Audio transitions allow us to move smoothly from one audio “state” to another. For example, from silence to the full volume of a particular clip. Adding fades to the start and end of an audio clip (however small) is a professional practice that will avoid any nasty clicks or unwanted noise within your sequence. We may also want to blend two audio clips together over time and audio transitions may be used for this.
The audio transitions may be found within the Effects Panel, under Audio Transitions/Crossfade
Zoom into the timeline and trim up the start of the “Mice in Council” audio clip so that we are close to the beginning of the audio waveform.
Now let’s add the default audio transition, “Constant Power” (the default transition is denoted by the orange square around it) to the start of the audio clip. Right click on the start of the clip to reveal the pop-out box and select “Apply Default Transition“.
To change the default transition simply right click on a transition in the list and select “Set Selected as Default Transition“
The beginning of the clip should now look like this with the transition denoted by the purple box. You may lengthen or shorten the transition by dragging the box with your mouse. We have now applied a single-sided audio transition which gives a smooth rise in volume from silence across the start of the clip.
In this instance, we may like to shorten the transition so that any noise inherent in the clip will be gently faded up before the vocal starts. At high volumes this will make a noticeable difference to the quality of our edits as the abrupt noise introduction will become much less apparent and our video production will sound professionally produced.
At the end of the Mice in Council clip, we may add the same transition and the audio will automatically be faded out.
Double Sided Transitions
Up until now, we have only applied single sided audio transitions that allow us to move from silence to full volume, or full volume to silence. Sometimes we need to move smoothly from one piece of audio to another and this is known as a crossfade. The time it takes to move from one audio clip to the other is determined by the length of the transition.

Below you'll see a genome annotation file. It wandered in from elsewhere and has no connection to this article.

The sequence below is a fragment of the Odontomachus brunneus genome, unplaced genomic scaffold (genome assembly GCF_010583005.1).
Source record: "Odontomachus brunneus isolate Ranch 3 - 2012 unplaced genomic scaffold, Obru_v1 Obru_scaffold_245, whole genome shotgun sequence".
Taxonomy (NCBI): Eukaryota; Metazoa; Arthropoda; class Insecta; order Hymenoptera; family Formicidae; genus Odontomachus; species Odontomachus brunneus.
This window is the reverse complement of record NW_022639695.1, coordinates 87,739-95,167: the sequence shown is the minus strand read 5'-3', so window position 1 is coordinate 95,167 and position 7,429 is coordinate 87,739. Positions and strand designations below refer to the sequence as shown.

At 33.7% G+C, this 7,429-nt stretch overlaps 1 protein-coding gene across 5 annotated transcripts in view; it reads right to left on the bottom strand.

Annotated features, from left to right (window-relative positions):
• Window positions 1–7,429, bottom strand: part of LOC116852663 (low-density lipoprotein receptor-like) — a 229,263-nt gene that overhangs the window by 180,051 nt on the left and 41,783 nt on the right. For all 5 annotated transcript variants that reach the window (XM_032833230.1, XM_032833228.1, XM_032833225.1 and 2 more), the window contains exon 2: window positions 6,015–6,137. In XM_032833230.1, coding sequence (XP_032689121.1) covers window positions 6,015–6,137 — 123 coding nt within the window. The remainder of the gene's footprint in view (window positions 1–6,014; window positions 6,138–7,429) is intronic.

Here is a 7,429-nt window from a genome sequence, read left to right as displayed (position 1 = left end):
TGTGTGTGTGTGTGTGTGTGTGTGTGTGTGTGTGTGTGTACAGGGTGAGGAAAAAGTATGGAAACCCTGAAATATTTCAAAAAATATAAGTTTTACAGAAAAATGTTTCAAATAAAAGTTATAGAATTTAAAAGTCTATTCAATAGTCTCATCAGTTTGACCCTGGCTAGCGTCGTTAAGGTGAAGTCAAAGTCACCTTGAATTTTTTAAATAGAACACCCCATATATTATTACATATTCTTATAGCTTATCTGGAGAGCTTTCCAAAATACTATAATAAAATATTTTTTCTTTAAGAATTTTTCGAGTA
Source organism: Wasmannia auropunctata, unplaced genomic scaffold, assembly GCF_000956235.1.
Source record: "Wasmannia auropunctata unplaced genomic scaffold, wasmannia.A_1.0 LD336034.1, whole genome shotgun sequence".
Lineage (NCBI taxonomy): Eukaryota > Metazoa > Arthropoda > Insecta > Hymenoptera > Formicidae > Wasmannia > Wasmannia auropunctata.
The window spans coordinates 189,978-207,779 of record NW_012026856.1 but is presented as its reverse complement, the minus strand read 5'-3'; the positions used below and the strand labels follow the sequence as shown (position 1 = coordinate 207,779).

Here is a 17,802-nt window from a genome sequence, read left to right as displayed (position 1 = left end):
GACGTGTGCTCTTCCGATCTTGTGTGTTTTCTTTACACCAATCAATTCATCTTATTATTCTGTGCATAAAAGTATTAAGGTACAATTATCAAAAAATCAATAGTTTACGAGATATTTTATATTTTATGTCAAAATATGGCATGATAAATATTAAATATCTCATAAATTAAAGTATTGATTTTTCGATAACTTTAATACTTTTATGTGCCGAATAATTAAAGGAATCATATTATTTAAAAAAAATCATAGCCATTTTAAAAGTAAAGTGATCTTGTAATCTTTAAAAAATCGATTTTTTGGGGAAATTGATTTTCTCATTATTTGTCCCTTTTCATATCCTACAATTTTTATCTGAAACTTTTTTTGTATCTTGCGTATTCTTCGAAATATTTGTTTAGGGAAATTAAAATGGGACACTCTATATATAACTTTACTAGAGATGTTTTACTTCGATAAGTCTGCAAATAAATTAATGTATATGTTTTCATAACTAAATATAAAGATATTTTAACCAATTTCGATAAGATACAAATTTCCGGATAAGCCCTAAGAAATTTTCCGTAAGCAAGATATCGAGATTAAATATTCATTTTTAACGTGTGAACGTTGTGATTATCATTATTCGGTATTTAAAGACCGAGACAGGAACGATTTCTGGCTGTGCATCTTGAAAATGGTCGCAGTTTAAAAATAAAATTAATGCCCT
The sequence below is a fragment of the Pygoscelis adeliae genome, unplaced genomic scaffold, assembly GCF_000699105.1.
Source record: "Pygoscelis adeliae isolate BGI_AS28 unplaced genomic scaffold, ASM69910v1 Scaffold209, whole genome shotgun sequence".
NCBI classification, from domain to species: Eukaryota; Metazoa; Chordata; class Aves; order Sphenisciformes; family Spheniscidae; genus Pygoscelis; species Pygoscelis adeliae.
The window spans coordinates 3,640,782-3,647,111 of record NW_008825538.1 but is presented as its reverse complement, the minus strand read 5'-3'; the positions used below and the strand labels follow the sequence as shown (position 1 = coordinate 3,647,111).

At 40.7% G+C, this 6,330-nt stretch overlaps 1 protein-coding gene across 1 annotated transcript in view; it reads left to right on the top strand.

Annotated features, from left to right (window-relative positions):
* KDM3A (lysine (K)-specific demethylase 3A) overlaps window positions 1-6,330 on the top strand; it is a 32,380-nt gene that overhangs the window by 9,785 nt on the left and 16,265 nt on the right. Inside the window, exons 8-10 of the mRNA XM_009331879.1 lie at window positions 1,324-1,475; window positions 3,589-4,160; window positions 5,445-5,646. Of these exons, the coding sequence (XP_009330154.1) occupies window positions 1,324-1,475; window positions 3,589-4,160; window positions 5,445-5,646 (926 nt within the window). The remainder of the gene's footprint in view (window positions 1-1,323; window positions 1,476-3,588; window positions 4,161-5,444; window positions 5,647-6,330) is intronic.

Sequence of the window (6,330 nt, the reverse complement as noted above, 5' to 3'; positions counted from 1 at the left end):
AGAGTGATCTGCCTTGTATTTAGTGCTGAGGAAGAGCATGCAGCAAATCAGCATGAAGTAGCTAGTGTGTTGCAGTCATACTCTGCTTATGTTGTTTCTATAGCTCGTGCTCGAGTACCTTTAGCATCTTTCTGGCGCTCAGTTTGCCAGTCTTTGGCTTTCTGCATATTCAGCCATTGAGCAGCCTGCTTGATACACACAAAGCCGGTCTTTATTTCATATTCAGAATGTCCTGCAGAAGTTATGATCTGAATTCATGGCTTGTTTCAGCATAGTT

Let’s start our sequence with music, transition to voice-over, and then back to music at the end of our sequence. Pick up the voice over clip and drop it onto the music track. Then delete any transitions that are present between the two clips.
If we play this through, there is obviously an abrupt change which does not sound good. Pick up the “Constant Power” transition form the Effects Panel and drop it onto the point at which our clips meet.
On playback this should sound a lot better. Now shorten the end of the music clip and delete any transition present at the end of the clip. Drag an instance of the music from the Project Panel and place it at the end of the voice over clip.
Now try to drop a “Constant Power” transition over the point where the two clips meet. Notice that Premiere CS6 will not let you do this and defaults to a single sided transition. The reason is that the music clip has not been trimmed in, as we can see from the tiny grey triangle at the start of the clip which tell us that there is no previous content to our start point for Premiere to use within the transition. The answer? – we need to adjust the music clip’s starting/in point.
Once you have trimmed in the music clip start point, re-apply the transition and all should be well.
For this particular transition, we may like to make it fairly long for a better result as the voice over slowly fades out. Click the transition and you will notice that it appears in the Effect Controls Panel. Here, you may adjust the transition length by clicking and dragging on the orange numbers. Let’s make the transition about 5 seconds long.
Now you should be able to apply both single sided and double sided transitions to a sequence. Click control-Z several times to move back through your actions and separate the audio clips back onto their own tracks.
When applying a transition named “Constant Power” the audio change is very smooth as the rate of change is altered throughout the transition in opposing ways between the audio sources.
With this transition, the overall audio gain rate of change is kept the same. This can sometimes cause an abrupt or unnatural sounding transition between clips.
This is similar to the Constant Power transition yet is more gradual. This is achieved through the use of logarithmic curves